Objectives Evaluation of the presentation, demographics, pathology and outcomes associated with surgical management of spinal meningiomas and review of an association with a history of preceding breast carcinoma.
Design A retrospective single-centre case series of surgically managed meningiomas over a 4 year period.
Subjects 184 cases of surgically managed intradural lesions from 2014 to 2018.
Results 48 patients were identified as having a spinal meningioma [26% of all spinal tumours]. 42 [88%] were female with a cumulative mean age of 69 years [SD ±10]. Most lesions were located in the thoracic spine [n=41]. The cohort had a Charlson comorbidity index of 3. Weakness [median MRC grade 3], neuropathic pain [mean NPS of 26/100] and problems with gait [median mJOA score of 2] were the commonest presenting symptoms. Post-operatively improvements in MRC, NPS, mJOA and SF36 scores were observed. 16% [n=7] of cases had a preceding history of oestrogen-receptor positive breast carcinoma, with a mean interval time between diagnoses of 8.1 years [SD ±5.1]. Risk analysis using baseline data from national cancer registries demonstrates that the likelihood of both diagnoses to be 4.9%, this is considerably lower than the observed 16% (p=0.01).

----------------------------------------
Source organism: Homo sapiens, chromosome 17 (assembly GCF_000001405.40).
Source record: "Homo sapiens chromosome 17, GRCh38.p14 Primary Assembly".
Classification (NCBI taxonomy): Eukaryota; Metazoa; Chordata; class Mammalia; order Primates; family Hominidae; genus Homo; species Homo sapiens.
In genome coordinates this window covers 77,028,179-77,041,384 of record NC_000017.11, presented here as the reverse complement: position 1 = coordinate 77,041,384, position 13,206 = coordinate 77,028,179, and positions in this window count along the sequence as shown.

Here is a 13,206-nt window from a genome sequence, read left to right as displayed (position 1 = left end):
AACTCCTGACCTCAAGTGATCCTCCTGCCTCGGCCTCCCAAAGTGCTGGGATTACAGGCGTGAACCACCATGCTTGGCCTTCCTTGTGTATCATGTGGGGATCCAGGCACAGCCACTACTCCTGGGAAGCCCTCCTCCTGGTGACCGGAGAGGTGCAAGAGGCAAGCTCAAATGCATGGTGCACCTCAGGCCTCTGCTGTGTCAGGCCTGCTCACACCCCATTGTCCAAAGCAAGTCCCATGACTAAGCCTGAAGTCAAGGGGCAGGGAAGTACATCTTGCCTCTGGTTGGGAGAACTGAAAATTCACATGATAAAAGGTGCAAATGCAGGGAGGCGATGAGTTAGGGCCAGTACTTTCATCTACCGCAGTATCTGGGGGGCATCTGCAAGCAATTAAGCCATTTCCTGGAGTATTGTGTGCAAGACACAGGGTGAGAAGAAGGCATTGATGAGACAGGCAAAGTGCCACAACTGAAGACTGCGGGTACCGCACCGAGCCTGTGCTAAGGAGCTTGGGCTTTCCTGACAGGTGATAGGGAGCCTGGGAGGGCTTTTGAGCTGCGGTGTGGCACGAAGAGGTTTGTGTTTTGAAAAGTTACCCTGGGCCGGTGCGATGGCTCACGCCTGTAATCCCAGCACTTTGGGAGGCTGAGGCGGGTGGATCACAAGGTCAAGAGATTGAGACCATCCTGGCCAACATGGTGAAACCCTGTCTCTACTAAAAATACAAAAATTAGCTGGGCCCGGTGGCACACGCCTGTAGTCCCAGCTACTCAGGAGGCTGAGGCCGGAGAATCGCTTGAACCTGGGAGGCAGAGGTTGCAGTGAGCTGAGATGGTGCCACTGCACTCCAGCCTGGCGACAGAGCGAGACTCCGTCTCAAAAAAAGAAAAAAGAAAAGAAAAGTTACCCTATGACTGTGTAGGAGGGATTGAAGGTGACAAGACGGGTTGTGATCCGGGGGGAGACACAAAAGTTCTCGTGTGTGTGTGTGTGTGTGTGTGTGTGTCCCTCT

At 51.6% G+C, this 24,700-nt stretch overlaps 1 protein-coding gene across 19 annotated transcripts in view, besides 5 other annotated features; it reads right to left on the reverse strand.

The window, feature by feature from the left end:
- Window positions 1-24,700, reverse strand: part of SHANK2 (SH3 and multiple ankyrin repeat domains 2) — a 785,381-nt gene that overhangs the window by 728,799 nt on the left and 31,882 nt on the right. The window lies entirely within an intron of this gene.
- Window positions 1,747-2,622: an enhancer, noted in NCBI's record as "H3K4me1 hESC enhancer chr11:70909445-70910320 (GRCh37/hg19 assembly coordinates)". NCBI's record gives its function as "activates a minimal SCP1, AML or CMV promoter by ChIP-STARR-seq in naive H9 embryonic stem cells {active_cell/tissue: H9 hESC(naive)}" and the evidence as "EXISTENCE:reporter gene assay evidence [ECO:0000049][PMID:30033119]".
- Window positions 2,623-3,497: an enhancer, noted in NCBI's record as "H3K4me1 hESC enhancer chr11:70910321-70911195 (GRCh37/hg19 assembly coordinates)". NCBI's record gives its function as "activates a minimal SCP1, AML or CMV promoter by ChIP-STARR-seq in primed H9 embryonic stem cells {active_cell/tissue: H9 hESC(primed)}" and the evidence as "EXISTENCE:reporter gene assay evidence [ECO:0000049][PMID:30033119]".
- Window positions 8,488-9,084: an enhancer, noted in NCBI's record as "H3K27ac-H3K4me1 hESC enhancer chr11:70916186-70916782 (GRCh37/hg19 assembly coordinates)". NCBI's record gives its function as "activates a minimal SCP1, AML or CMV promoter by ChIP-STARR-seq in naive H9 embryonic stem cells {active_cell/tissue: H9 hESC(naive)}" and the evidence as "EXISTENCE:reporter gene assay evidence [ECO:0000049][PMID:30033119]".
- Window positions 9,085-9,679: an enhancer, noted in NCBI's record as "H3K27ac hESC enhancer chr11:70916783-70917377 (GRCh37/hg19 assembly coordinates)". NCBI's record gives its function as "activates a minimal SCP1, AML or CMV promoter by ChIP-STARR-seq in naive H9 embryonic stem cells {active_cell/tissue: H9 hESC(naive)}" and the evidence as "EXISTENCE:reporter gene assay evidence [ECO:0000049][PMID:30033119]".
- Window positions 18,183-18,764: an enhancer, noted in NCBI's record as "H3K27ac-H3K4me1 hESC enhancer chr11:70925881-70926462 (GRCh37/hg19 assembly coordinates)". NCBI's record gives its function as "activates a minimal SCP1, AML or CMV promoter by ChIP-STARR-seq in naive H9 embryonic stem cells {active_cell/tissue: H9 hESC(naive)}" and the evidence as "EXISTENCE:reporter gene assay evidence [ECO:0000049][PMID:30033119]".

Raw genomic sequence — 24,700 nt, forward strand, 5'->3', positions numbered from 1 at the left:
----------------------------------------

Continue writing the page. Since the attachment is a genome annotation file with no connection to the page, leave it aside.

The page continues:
Conclusions Analysis of our cohort has demonstrated an association between a preceding diagnosis of oestrogen-receptor positive breast carcinoma and spinal meningiomas that cannot be explained by chance alone.
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